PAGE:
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Big Ten reportedly looks into late fall football season, but precautions would be needed

It's not a done deal, but the Big Ten is reportedly looking into a late fall or winter football season. How might that work?

STANFORD, Calif. — According to reports from the Associated Press and other media outlets, the Big Ten is reportedly reconsidering a 2020 football schedule to begin as early as Thanksgiving weekend. KARE 11's Danny Spewak spoke with Dr. Dean Winslow, a professor of medicine at Stanford University with an expertise in infectious diseases, to discuss safety precautions and college football amid COVID-19.

Q: Let’s start in general terms. In college football, you have some conferences that are going to go ahead and play; others have postponed for now. How do you see the college football landscape right now, in terms of where we are with cases and testing?

DR. WINSLOW: I actually look at university sports as part of the larger picture of just opening up university campuses, and schools in general. I think that, obviously, varsity sports – particularly college football in the fall – is a big part of American life. I personally enjoy watching college football in-person, but again, you have to really take a step back and realize, what is the bigger picture that’s going on here? Having said that, there’s nothing that fundamentally makes varsity sports of any kind more dangerous than just gathering people for any reason. Some of the big concerns that I have, about opening up college sports with no controls or restrictions in place, isn’t as much that we’re putting the athletes at risk as much as we are all of the fans, the support staff and everybody that you have in a fairly small space, potentially.

Q: What are some of the risks of a contact sport like football?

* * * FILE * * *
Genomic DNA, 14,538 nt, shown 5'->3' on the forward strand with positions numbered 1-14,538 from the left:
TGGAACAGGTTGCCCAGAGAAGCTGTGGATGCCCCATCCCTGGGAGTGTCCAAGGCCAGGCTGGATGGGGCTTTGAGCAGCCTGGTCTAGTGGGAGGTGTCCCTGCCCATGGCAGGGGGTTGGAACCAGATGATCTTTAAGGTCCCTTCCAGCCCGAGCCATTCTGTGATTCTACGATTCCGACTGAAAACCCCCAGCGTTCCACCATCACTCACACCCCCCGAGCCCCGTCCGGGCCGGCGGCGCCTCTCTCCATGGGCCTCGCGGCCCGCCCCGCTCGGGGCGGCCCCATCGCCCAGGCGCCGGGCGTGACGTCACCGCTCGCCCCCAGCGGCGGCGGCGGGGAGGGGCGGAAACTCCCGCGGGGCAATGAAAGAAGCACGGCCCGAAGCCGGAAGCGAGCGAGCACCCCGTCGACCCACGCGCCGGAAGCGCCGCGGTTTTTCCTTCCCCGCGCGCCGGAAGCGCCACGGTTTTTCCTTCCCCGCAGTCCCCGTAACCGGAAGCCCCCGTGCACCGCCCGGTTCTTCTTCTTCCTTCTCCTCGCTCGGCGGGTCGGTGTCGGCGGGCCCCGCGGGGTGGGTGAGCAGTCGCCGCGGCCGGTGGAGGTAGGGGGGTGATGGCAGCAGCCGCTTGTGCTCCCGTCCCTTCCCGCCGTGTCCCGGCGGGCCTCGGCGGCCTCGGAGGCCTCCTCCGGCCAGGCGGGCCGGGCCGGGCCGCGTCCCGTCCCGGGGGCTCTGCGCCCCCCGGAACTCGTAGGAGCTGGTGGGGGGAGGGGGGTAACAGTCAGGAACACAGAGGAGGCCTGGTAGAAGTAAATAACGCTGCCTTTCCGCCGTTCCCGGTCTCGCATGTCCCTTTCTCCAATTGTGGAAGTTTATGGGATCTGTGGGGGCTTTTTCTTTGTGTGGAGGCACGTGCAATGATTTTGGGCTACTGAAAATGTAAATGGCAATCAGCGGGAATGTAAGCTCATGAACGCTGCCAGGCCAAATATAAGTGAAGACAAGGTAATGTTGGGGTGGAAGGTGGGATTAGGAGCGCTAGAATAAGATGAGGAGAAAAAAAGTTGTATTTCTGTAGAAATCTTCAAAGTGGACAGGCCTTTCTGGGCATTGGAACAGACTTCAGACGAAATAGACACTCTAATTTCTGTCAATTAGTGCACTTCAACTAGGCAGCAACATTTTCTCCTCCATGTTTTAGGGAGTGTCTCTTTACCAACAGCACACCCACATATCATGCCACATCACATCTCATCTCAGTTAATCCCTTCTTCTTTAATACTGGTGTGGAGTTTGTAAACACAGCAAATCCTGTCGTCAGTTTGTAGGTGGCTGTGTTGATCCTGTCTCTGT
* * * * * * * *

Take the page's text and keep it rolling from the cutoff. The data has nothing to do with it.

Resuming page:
DR. WINSLOW: Taking a step back, actually, there’s nothing in my opinion anyway that makes contact sports like football necessarily more dangerous. In fact, if anything, you can make an argument – because we do know that COVID-19 is spread primarily by small particle aerosols, occasionally large particle droplets, just being in an outdoor environment provides really a large degree of protection. You have these small particle aerosols very rapidly diffuse, by the relative free movement of air that you have outdoors. So, again, where we’ve seen what some people refer to as “super-spreader” events, have largely been indoors. The actual football competition, in my opinion, is relatively low-risk, but it’s all the things that go into it – having the students back in dormitories, and also the locker rooms, there has to be some consideration for restricting the number of athletes in a locker room at any time. I think it’s a bigger issue, part of reopening colleges and universities, and I think college football is just a part of this bigger picture.

Q: Here in Big Ten country, it’s not a done deal yet, but there is consideration of possibly trying to start a season at Thanksgiving, or winter. They’re going to base it off the cases and testing. What do you think would need to happen for the Big Ten to be able to restart in the states where they’re located?

DR. WINSLOW: First of all, in Minnesota, you have one of the best public health departments probably in the United States. I think, getting really good guidance from them would be very, very helpful. Clearly, you need to see a definite decline in cases, whatever that threshold is in terms of the absolute prevalence or incidence of COVID-19 in the community. That has to be taken into consideration, but I think again, the bigger issues are about how do you create a safe space on campus? Remember again, these are student-athletes, and they’re part of the larger university community at all of these Big Ten schools.

Q: If the Big Ten decides to move forward with some type of season – even if it’s in the spring – what kind of precautions would need to be in place to ensure the safety of everybody?

DR. WINSLOW: I think there’s a couple of issues there, that need to be considered. Number one: What are the numbers of cases nationwide and in the particular communities at that time? Number two: Will a COVID-19 vaccine have been fielded by then, that potentially could confer what’s referred to as herd immunity for a large percentage of the population? Those are two of the big factors that go into it, the state of the pandemic at the time that it’s being contemplated to start competition again. I would mention, the NBA at this point is a really big success story. They went to great expense and a great amount of effort to create this safe bubble in Orlando after quarantining at the home franchises for a couple of weeks prior to going to Orlando. I don’t think that’s something that would be practical for a conference as large as the Big Ten.